Saturday, December 27, 2003

Optimal Crime and Punishment

Chris Bertram discusses the extent to which human beings raised under different circumstances can or should be assumed to have the same rational and moral faculties. In the comments box, one commenter argues:
That some people grow up under averse conditions, that incline them to act in violent ways, does not necessarily mean that they should be held less accountable for their actions.

Steven Pinker gave this example, in the Blank Slate. We are all agreed that rape is evil and completely wrong. Say it is proved that 1% of the population is more inclined to rape for genetic reasons. That does not mean that they should not be punished for rape. Instead it means that the punishment for rape for them should be much more severe, in the hope of providing a stronger offsetting force to deter them from raping (this of course ignores a lot of argument about what can deter crime in fact).
I haven’t read the Blank Slate, so I can’t say whether this accurately reflects Pinker’s position. But I can say that the argument is flawed, despite being highly intuitive. To see why, imagine we’re not talking about different classes of potential criminal, but different ways in which to invest your money. If two lines of investment were equally risky, but profits were particularly hard to make in one of them – that is, if the return per dollar invested were low – you would not want to throw more money at that line of investment in order to get a high enough gross return. On the contrary, you’d shift your funds from the lower return investment to the higher return investment. (You might still keep a mix of the two investments because you wished to diversify your portfolio, or because there were diminishing returns in each investment; but the lower return per dollar would bias the mix away from the lower return investment.)

Similarly, you wouldn’t want to throw away crime-enforcement dollars (and resources) on criminals who are resistant to deterrence, when the same dollars could deter a larger number of more responsive criminals. If you want to maximize your net gains from law enforcement, it actually makes sense to spend less on catching and punishing the most resistant, and more on catching and punishing the least resistant, criminals. That’s why, for instance, it makes sense to have lower punishments for children and the mentally insane: they are likely to commit their crimes regardless of our deterrence efforts (unless we spend prohibitively large sums on preemptive efforts), and therefore our efforts are better spent elsewhere.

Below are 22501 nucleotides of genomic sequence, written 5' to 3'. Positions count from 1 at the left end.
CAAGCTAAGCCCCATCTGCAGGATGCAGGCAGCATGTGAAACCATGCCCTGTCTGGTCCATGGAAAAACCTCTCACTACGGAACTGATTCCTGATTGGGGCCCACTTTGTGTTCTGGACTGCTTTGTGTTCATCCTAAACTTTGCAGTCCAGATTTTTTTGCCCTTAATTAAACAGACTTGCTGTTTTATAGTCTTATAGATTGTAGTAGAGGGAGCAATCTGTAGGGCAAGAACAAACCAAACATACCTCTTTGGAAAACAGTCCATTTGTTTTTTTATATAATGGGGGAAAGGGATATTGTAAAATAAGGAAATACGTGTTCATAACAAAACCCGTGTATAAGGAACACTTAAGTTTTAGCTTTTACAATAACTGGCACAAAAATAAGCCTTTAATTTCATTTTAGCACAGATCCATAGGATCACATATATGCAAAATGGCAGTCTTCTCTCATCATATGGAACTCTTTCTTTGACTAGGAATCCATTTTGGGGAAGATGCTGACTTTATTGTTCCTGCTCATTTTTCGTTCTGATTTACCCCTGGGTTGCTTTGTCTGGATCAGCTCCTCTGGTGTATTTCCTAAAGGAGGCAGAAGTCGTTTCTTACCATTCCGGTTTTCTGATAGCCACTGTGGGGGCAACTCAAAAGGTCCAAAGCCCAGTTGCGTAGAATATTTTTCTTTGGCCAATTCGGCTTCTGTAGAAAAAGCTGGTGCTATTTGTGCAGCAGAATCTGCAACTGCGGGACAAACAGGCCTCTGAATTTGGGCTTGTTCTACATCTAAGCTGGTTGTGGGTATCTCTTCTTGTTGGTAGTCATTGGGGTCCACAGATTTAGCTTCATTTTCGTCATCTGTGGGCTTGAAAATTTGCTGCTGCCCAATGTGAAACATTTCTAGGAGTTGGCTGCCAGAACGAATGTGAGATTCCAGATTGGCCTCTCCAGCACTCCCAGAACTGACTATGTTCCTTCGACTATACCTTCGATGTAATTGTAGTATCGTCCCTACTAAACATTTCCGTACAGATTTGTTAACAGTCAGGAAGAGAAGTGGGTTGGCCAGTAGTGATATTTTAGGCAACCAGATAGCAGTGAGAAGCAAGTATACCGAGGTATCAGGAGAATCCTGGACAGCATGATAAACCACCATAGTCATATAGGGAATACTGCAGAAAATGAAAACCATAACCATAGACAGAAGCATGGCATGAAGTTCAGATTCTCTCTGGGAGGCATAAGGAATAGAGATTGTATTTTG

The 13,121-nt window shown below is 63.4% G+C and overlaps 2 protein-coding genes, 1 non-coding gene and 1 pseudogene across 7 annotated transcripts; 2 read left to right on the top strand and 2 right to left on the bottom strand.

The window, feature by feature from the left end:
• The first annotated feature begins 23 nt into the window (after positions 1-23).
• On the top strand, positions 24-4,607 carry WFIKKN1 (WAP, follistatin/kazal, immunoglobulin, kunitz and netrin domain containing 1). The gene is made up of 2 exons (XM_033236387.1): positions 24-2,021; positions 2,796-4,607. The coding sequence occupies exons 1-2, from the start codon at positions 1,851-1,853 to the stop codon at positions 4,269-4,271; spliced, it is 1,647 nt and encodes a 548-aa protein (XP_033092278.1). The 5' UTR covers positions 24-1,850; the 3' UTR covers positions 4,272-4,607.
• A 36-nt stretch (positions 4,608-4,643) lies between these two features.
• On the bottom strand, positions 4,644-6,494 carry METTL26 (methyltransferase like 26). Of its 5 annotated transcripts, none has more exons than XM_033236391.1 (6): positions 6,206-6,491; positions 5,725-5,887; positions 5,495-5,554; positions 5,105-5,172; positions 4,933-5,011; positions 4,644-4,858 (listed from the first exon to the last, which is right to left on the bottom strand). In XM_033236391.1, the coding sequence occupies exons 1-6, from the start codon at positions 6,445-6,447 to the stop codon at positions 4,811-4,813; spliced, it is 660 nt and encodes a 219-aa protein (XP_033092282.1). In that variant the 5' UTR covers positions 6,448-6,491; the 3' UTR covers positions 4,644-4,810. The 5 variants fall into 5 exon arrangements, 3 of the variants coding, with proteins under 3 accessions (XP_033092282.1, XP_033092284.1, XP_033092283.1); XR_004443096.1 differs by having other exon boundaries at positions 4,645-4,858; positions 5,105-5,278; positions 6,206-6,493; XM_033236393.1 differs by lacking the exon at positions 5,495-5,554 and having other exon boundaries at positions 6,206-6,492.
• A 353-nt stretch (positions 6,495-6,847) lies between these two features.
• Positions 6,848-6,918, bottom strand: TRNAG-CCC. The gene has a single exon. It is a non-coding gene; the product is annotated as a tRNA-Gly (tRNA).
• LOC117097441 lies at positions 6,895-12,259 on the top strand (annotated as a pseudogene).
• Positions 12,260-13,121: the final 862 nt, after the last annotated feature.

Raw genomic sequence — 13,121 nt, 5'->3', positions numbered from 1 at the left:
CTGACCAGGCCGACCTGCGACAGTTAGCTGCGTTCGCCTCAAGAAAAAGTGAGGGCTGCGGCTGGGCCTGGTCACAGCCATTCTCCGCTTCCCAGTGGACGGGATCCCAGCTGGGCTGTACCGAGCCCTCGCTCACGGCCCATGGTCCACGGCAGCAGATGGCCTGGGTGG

It’s true, of course, that worse crimes should be punished more harshly, but that’s not the same issue. Bertram’s commenter indicates that we’re talking about different criminals committing pretty much the same crime, rape in her example. If we consider all rapes equally bad, then we should spend our rape-prevention resources on those potential rapists most likely to be deterred. (Even if rapes are not all equally bad, to justify different punishments for different rapists we would have to believe that the least deterrable rapists systematically tend to commit the most heinous rapes.)

If you want an argument for why it makes sense to hold everyone responsible for their actions regardless of their resistance level, here’s one: that we cannot easily distinguish between those people who are more and less deterrable. Children and the mentally insane provide nice categories that we can separate from the general pool, but even these categories do not have well-defined borders. Some legal minors are as rationally capable as adults. Some most-likely-sane criminals attempt to slide through the insanity loophole. Thus, even these seemingly obvious exceptions create some poor incentives for those who shouldn’t, but might, be able to take advantage of them. Other categories, such as poverty, are related to the possession of rational and moral faculties tangentially at best. (The rejoinder that the poor empirically commit more crimes proves nothing, because that is perfectly consistent with rational choice: criminal opportunities are naturally more attractive to people with fewer legal opportunities.) Given the fuzzy boundaries between different classes of criminal, we have little choice but to treat them for the most part as a single class.

1 comment:

David Friedman said...

The actual analysis is more complicated than you suggest. Under some circumstances it is optimal to impose more severe punishments on those harder to deter, under some less. You can find a detailed analysis in my old article "Reflections on Optimal Punishment or Should the Rich Pay Higher Fines?," Research in Law and Economics, (1981), in the more recent "Should the Characteristics of Victims and Criminals Count? Payne v Tennessee and Two Views of Efficient Punishment," Boston College Law Review XXXIV No.4, pp.731-769 (July 1993), webbed at, and in Chapter 15 of my _Law's Order_, webbed at

The simple intuition is that raising expected punishment raises enforcement cost per offense but reduces the number of offenses. It may pay to deal with hard to deter criminals by more severe punishment in order to deter them--think of it as price discrimination--or it may pay to have lower punishment because deterring htem is too costly.

The general rules turns out to be expected punishment equal damage done minus marginal cost of deterrence. Marginal cost of deterrence is positive if the supply of offenses is sufficiently inelastic, negative if sufficiently elastic.

Details of the analysis are left as an exercise for the reader.